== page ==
We learned the difference between the threads; Persian (single knot) and Turkish (double knot) hence the reason that Persian is much finer. While he told us about the patterns; classical of Isfahan with their perfect symmetry and the cruder but no less beautiful nomadic designs from the Turkoman and Baluchistan areas. All the carpets to my surprise were made by women using either cotton (inferior), pure angora wool (better) and finally a combination of wool and silk; the best being pure silk. In excellent English he took us through the various patterns and the meaning of such symbols as the Turkaman cross, the tree of life, hands on the hips, the snake, animals strong like lions and weak like birds and the different flowers. Each carpet he pulled out to demonstrate outshone the one before for colour and quality. He would unfold the example and spin it through the air with a flick of is wrists like a matador flashing his cape at the beast and the object twisted and fell catching the light and changing colour before your eyes before settling on the floor in a triumph of craftsmanship the equal of a Michael Angelo. He finished off by unfolding a masterpiece of silk thread, colour and design made by one of the best makers in Iran and was a bargain at €4500 and I'm not joking. If I had the money it would be on its way home this morning. It's not surprising then that I succumbed to his salesmanship and bought a beautiful example of a Turkaman carpet. Only hope the kids are in when it arrives.

After putting the price of the trip up significantly we made our way to the bazaar to see if Anne could put it up further. Although there were lots of beautiful objects to desire she resisted and we left no worse off. The Imam Mosque has to be seen to be believed and appreciated but there is one thing that is common to all the tribes, provinces, towns and cities of Iran which beggars believe to the unsuspecting visitor and that is the driving. Isfahan is no different for all its reputation of 'being half of the world' and the centre of Iranian art and culture and after our visit to the bazaar we were treated to an exhibition of driving by our taxi, at rush hour, that would make Louis Hamilton retire if it was regularly repeated on the formula 1 circuits of the world. Things were ok until he started the engine and ventured out on to the streets. We'd agreed a price of 15,000 rial which to my estimation meant our hotel was not too. After all a litre of diesel costs the staggering sum of 164 rial a litre. To put this into perspective a cup of tea, when we get back to the hotel if we ever do, costs 2900 rial. So the driver's urgency and aggression is not based on a rising metre and the next pickup as back home but firmly embedded in centuries of riding the open spaces on a camel or a donkey. Once he entered the heavy traffic he honked, put his shoulder and arms outside to physically stop other cars from overtaking. The back end of a bus represented no more of an obstacle than the one way system he belonged to. In order to get round a bus in front he actually turned back on himself across the flow of the traffic. He had no more regard for red lights, which according to Vali means everyone has the right of way especially on the fading zebra crossings, than he did motorbikes which zip in and out and do set of against the flow. At one point early in the experience he attempted to cut off a motorbike which was trying to overtake and which was carrying two men and a women seated between them in the middle holding out to her side a baby feeding from a bottle. I couldn't help thinking clever kid, no guarantee he'd make home for tea. In the middle of all this chaos is the poor pedestrian trying make his way through life. Being a pedestrian in Iran must be more dangerous than the life of a policeman or a soldier. The latter just stand around watching from every corner. After getting out of the taxi and start walking you get a false sense of security until there's a road to cross. As we made our way confidently across a pedestrian crossing showing a green man walking a car driven by a librarian, teacher or some other professional attempted to kill us both together on the spot. When I went to kick the car and gesticulated to the driver through his window about the green man Vali informed it also means both have the right of way.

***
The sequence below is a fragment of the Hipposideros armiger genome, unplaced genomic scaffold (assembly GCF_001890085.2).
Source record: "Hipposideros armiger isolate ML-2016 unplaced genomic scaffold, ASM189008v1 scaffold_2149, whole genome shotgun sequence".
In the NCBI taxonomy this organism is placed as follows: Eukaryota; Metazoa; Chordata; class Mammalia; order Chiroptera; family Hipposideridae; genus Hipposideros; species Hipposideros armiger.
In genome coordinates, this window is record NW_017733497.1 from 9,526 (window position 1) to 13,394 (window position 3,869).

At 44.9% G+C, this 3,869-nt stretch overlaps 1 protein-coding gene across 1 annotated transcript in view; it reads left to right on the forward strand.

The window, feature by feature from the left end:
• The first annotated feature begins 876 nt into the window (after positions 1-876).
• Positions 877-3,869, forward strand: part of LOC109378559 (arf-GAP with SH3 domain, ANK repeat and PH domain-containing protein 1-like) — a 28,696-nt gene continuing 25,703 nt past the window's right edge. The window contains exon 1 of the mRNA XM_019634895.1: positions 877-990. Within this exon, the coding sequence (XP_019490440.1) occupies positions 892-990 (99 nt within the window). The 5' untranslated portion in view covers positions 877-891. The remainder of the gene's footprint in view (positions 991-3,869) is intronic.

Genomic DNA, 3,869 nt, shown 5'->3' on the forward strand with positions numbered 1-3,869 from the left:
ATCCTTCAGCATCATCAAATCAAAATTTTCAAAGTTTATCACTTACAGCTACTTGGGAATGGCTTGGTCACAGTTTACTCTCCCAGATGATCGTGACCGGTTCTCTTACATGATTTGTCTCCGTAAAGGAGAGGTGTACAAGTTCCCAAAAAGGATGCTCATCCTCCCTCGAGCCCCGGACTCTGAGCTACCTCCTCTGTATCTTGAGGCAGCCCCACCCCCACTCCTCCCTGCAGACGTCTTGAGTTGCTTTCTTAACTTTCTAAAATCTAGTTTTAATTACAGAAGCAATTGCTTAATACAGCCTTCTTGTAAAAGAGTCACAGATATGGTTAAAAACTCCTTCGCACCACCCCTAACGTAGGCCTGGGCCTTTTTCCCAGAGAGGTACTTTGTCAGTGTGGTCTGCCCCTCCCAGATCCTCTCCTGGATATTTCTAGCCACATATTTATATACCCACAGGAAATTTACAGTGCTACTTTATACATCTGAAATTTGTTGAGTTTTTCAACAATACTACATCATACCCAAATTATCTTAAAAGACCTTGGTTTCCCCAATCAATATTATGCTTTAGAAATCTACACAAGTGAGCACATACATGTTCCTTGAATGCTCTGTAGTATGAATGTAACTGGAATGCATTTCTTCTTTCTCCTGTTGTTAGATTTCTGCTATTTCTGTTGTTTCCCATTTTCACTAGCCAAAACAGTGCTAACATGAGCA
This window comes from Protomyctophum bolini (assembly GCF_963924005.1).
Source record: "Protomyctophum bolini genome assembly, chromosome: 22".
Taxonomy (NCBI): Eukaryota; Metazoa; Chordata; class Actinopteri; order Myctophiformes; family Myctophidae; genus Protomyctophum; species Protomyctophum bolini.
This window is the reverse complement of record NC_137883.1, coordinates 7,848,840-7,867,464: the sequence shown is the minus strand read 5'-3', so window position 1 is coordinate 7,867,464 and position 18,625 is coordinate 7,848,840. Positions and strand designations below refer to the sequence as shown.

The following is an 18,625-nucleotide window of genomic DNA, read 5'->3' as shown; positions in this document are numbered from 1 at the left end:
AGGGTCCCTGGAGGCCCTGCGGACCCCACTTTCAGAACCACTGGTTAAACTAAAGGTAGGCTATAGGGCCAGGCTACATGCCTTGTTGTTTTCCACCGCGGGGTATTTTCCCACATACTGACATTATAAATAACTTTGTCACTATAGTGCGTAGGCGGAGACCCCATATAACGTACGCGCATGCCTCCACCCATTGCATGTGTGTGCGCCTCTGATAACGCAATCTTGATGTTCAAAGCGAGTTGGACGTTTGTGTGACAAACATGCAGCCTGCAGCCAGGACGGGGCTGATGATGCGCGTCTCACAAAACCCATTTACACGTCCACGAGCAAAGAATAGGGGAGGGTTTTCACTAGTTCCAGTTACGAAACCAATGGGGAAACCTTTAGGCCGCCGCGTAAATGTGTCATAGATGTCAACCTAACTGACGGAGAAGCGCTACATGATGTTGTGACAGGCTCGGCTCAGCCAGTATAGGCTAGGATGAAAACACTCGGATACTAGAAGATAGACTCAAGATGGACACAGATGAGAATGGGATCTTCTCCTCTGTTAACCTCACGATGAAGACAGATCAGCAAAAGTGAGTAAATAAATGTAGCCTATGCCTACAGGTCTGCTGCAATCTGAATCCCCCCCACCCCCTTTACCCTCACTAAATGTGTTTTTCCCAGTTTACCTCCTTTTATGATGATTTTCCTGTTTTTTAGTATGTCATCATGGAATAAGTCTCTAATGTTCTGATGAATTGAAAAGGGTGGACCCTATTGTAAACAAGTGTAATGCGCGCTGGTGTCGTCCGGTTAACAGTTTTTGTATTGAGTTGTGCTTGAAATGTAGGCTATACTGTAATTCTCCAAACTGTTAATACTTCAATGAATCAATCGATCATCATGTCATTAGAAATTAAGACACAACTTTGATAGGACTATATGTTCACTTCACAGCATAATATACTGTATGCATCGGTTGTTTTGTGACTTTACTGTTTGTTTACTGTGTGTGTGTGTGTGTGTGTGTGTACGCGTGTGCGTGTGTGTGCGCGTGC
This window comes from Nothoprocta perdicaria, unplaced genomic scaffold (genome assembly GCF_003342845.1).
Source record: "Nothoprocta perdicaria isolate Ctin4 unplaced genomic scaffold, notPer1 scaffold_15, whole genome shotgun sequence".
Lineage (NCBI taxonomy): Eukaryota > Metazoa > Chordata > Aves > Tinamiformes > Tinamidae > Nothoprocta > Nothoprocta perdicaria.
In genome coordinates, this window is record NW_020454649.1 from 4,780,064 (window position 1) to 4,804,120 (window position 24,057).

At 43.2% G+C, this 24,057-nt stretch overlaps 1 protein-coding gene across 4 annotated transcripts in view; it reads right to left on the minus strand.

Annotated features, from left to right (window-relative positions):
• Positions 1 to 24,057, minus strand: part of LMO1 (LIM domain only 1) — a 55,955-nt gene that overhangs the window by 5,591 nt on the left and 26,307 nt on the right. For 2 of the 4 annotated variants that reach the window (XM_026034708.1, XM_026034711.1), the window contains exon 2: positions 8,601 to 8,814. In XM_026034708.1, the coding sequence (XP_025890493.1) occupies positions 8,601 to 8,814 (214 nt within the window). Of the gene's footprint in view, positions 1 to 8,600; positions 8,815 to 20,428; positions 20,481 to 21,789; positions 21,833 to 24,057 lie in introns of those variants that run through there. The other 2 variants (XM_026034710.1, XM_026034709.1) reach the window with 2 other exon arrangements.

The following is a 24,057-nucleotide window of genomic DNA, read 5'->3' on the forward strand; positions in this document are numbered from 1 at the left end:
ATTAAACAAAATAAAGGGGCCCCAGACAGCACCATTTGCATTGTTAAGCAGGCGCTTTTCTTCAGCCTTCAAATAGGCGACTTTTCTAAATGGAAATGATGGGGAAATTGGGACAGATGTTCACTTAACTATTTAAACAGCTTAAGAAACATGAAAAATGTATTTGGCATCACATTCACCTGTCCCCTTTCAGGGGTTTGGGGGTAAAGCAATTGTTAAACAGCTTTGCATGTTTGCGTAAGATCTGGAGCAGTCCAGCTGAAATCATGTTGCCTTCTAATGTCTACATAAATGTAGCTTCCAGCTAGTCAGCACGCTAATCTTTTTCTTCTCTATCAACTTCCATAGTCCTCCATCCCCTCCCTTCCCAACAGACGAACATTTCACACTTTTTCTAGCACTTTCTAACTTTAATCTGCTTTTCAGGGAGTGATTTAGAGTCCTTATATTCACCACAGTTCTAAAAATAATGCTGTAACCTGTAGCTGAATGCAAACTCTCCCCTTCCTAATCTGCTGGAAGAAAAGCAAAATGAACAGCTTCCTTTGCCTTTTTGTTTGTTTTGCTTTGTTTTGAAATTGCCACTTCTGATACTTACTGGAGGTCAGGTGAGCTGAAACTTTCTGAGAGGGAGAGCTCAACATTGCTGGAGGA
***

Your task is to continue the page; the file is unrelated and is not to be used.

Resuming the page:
The rest of the night was boringly spent drinking tea, thumping and f..... and blinding at the keyboard and the speed of the internet access. Bed at 11.00pm came as a great relief.


Last Updated on Thursday, 09 April 2009 10:26